Jill Waity

March 15, 2022

When Associate Professor Dr. Jill Waity has free time on her hands, she likes to cook, bake and make pottery, a creative hobby she picked up during the COVID-19 pandemic after being inspired by the HBO series, “The Great Pottery Throw Down.” 

The pandemic was not only a time of creative inspiration for the sociology and criminology department associate chair, but also an opportunity to expand her passion for studying poverty and food insecurity. 

“I still remember the Introduction to Poverty Studies class that I took my first year in college,” said Waity, who attended Washington and Lee University in Virginia. “It really changed the course of my college studies and subsequent career path.” 

Following college, she worked for a nonprofit organization in Baltimore that involved youth in community service projects, an experience that sparked her desire to research the causes of poverty and inequality and pursue her master’s and doctoral degrees at Indiana University. 

While Waity’s research had previously focused on concepts such as rural and urban differences in food access, she became interested in studying food insecurity on college campuses.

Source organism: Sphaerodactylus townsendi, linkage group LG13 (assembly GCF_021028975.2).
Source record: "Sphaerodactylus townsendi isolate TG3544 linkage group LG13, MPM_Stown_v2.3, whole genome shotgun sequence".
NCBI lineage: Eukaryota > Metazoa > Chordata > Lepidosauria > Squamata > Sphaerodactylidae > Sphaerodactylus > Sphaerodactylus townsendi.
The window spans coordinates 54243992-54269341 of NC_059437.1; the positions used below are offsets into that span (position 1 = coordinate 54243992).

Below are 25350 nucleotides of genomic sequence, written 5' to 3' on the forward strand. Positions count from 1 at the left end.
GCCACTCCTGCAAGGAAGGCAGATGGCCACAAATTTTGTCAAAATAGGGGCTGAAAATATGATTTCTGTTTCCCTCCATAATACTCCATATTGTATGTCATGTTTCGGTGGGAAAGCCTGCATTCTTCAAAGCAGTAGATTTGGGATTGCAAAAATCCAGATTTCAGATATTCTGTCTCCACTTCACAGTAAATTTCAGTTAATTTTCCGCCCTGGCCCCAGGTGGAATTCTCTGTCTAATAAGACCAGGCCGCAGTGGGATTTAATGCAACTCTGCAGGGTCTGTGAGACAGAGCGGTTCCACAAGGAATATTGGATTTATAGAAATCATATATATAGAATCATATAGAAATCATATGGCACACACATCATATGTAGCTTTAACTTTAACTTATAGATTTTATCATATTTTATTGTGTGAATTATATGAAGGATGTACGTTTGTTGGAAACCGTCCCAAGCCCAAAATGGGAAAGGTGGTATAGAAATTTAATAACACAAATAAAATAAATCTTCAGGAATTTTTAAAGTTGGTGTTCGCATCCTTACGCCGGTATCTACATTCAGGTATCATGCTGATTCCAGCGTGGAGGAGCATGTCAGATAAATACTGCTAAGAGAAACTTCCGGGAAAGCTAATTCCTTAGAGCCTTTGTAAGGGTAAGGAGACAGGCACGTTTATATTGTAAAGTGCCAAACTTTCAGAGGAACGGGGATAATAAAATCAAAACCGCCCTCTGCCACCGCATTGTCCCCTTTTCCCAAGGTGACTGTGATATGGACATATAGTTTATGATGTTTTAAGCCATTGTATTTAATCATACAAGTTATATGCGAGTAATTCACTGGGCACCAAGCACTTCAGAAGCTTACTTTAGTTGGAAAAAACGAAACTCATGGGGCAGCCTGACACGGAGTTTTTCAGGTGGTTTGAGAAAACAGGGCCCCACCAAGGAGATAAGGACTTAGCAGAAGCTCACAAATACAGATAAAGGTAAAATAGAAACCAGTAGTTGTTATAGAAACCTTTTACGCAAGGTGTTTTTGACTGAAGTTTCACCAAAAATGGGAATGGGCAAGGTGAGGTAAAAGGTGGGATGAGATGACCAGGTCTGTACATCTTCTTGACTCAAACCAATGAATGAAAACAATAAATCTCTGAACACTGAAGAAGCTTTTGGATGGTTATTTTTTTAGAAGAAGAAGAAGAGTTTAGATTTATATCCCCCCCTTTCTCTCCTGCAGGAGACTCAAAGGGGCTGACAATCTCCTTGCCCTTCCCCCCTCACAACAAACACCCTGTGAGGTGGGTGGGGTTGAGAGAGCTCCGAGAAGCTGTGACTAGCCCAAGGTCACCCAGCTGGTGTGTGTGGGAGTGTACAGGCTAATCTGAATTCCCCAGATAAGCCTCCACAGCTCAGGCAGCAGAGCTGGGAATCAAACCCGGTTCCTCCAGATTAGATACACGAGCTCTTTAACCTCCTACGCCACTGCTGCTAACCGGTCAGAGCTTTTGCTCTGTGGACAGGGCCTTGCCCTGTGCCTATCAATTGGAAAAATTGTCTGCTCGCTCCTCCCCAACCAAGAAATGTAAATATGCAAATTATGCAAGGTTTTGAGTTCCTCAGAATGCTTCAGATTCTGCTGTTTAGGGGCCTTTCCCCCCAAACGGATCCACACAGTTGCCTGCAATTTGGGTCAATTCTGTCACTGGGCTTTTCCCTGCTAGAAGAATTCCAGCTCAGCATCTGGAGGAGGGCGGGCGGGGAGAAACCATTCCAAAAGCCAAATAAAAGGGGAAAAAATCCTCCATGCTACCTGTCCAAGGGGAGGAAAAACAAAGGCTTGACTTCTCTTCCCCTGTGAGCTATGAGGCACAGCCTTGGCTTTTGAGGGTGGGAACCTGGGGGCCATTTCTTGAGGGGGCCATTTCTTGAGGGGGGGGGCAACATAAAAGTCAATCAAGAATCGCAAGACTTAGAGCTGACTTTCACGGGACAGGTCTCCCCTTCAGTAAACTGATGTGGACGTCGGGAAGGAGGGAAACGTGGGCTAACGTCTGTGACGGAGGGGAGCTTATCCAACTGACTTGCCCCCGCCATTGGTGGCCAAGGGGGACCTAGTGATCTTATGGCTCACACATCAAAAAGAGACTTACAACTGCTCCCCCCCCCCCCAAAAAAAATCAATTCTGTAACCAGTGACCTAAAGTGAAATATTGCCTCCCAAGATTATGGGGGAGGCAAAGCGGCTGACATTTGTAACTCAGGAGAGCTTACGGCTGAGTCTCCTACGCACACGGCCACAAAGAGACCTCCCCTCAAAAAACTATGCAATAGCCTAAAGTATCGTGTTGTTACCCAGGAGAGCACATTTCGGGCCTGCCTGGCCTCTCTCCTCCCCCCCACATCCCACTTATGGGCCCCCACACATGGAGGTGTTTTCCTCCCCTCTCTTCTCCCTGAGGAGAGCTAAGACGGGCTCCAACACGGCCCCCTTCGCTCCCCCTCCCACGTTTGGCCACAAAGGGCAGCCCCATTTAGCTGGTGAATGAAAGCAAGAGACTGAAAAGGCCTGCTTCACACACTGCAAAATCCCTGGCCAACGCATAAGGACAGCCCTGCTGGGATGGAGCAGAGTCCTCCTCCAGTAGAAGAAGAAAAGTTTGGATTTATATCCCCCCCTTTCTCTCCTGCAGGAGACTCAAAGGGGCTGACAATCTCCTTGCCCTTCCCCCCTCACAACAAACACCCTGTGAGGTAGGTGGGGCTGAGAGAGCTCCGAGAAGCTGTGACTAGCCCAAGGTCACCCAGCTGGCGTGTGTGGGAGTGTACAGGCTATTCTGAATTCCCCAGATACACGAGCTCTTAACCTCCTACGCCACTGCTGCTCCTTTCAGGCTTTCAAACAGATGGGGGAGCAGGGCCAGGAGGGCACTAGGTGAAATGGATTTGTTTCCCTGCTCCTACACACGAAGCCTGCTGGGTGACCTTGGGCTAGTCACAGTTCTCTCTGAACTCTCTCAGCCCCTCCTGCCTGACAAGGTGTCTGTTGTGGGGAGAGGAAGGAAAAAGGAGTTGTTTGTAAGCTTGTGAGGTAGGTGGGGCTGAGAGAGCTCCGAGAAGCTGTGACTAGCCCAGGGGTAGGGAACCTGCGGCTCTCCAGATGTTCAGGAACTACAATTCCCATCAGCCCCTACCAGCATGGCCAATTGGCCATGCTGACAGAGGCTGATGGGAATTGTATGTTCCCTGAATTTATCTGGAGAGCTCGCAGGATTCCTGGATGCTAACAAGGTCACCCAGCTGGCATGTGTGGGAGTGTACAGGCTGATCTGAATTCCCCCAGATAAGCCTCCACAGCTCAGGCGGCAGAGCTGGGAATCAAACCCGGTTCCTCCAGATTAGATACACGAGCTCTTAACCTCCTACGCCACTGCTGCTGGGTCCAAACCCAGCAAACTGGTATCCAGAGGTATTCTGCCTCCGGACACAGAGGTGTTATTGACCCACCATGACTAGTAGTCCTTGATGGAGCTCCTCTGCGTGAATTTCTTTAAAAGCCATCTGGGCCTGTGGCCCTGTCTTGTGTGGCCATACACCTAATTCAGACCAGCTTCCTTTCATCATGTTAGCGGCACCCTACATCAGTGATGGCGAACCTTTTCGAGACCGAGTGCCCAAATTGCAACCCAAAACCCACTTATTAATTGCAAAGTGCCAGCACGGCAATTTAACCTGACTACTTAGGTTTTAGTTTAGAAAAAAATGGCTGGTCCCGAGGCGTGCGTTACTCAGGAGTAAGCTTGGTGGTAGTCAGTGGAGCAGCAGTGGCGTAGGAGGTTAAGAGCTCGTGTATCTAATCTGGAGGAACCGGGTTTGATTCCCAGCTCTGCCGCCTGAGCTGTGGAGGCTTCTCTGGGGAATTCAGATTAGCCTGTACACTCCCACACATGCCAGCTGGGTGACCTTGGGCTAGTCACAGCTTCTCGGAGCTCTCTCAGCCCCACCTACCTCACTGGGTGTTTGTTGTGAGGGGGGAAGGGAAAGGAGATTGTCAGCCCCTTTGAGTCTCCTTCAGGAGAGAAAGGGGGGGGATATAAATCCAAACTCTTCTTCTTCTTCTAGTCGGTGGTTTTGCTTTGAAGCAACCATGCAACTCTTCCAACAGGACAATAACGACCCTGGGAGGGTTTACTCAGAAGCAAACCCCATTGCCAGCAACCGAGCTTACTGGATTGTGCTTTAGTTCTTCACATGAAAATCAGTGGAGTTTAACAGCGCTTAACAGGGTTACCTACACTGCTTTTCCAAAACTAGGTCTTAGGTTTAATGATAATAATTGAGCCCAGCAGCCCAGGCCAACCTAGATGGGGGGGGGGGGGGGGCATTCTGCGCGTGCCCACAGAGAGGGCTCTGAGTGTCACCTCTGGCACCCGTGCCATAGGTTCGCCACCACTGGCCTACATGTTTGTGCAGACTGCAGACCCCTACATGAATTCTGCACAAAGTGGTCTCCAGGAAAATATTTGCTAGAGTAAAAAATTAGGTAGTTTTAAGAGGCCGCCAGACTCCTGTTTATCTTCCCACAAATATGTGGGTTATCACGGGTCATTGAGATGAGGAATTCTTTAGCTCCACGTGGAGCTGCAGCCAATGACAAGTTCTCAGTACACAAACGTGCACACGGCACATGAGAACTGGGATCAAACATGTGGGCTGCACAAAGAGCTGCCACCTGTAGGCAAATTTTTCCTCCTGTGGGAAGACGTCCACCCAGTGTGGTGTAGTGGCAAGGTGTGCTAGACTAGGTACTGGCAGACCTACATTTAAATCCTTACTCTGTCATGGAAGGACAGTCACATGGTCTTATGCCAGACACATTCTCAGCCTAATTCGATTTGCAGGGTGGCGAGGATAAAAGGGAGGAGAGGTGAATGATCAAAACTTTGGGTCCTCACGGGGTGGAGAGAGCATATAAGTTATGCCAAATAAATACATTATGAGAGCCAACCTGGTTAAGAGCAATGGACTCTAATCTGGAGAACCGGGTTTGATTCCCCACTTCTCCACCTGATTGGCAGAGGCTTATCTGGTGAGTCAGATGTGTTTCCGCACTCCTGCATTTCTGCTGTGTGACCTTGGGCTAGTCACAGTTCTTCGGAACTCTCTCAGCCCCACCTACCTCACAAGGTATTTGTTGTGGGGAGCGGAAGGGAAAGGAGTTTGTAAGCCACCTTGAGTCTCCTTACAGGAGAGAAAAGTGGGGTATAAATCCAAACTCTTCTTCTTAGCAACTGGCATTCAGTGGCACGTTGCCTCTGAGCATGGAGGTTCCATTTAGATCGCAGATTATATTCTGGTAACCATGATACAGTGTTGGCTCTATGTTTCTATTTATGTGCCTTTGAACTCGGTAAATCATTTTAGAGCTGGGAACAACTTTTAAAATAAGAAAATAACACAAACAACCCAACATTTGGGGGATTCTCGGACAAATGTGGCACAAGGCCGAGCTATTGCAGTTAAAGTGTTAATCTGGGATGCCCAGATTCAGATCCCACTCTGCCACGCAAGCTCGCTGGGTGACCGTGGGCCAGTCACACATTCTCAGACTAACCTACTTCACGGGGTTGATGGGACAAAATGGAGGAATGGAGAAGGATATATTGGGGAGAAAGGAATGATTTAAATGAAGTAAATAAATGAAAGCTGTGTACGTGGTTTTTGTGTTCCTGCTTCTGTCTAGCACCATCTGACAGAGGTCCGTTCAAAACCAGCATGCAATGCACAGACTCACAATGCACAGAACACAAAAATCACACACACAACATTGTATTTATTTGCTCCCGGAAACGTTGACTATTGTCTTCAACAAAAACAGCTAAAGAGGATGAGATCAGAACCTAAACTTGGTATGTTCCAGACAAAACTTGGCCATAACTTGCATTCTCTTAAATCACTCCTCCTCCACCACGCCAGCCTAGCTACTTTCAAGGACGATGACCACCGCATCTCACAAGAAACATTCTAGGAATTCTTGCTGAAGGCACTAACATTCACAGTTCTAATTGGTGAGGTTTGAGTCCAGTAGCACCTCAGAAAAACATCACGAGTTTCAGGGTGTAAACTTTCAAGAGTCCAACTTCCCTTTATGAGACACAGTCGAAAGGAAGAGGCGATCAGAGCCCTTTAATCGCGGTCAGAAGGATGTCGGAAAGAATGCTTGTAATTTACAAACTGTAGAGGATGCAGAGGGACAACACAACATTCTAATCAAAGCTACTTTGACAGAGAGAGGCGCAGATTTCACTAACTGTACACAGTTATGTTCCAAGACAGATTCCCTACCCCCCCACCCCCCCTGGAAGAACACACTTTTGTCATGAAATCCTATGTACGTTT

Familiar with cases of UNCW students being food insecure, she partnered with researchers from 10 other universities to conduct the first multicampus regional study of its kind in the Appalachian and southeastern regions of the United States.  

Waity credits the work of colleagues Kit Huelskamp, assistant professor in UNCW’s College of Health and Human Services, and Dr. Jaime Russell, director of UNCW’s Office of Community Engagement and Applied Learning, who helped gather the UNCW data and assisted with several academic journal articles. Their collective efforts, in collaboration with UNCW Catholic Campus Ministry, led to opening the first Hawk’s Harvest food pantry in 2019, a free resource for enrolled UNCW students who need food, toiletry items and other support options.  

Recognizing an even greater need due to the COVID-19 pandemic, OCEAL added a second food pantry location in January 2022. With the help of undergraduate students, Waity is currently working on related research that examines and measures the impact of COVID-19 on college student food access. 

Her research also benefits the greater Wilmington area, where she serves as chair of the board of directors of Feast Down East, a nonprofit organization that supports local farmers and advocates for equitable access to affordable, fresh, local and nutritious food. 

“It is my hope to be a go-to resource for people in the community studying issues related to food insecurity and food access. I am grateful that I have the opportunity to take my academic expertise and apply it to this important community issue.” 

Waity’s other endeavors include leading this year’s public criminology and public sociology capstone experience and participating in a two-year applied learning strategic initiative that is providing sociology and criminology students with hands-on learning opportunities with the Wilmington Police Department. 

--Krissy Vick